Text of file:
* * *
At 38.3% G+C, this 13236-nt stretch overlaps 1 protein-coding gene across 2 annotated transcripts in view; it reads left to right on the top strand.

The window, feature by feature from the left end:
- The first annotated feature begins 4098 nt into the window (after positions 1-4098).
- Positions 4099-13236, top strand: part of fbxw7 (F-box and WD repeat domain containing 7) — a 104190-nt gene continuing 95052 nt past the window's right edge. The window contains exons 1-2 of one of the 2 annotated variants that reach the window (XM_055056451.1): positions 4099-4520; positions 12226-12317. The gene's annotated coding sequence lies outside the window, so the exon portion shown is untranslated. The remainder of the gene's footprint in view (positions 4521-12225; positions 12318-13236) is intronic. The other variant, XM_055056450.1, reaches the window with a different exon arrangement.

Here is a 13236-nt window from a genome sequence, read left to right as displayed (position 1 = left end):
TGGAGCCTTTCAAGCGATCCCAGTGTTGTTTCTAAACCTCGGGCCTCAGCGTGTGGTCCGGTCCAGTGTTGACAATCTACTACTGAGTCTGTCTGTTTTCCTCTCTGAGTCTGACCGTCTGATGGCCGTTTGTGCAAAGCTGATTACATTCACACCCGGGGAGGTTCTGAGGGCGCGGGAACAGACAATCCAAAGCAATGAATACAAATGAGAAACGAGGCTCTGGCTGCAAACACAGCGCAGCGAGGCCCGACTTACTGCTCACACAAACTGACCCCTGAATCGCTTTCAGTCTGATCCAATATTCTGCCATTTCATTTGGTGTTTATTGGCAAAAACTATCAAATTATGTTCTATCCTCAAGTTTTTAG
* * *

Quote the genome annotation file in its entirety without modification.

At 38.3% G+C, this 13236-nt stretch overlaps 1 protein-coding gene across 2 annotated transcripts in view; it reads left to right on the top strand.

The window, feature by feature from the left end:
- The first annotated feature begins 4098 nt into the window (after positions 1-4098).
- Positions 4099-13236, top strand: part of fbxw7 (F-box and WD repeat domain containing 7) — a 104190-nt gene continuing 95052 nt past the window's right edge. The window contains exons 1-2 of one of the 2 annotated variants that reach the window (XM_055056451.1): positions 4099-4520; positions 12226-12317. The gene's annotated coding sequence lies outside the window, so the exon portion shown is untranslated. The remainder of the gene's footprint in view (positions 4521-12225; positions 12318-13236) is intronic. The other variant, XM_055056450.1, reaches the window with a different exon arrangement.

Here is a 13236-nt window from a genome sequence, read left to right as displayed (position 1 = left end):
TGGAGCCTTTCAAGCGATCCCAGTGTTGTTTCTAAACCTCGGGCCTCAGCGTGTGGTCCGGTCCAGTGTTGACAATCTACTACTGAGTCTGTCTGTTTTCCTCTCTGAGTCTGACCGTCTGATGGCCGTTTGTGCAAAGCTGATTACATTCACACCCGGGGAGGTTCTGAGGGCGCGGGAACAGACAATCCAAAGCAATGAATACAAATGAGAAACGAGGCTCTGGCTGCAAACACAGCGCAGCGAGGCCCGACTTACTGCTCACACAAACTGACCCCTGAATCGCTTTCAGTCTGATCCAATATTCTGCCATTTCATTTGGTGTTTATTGGCAAAAACTATCAAATTATGTTCTATCCTCAAGTTTTTAG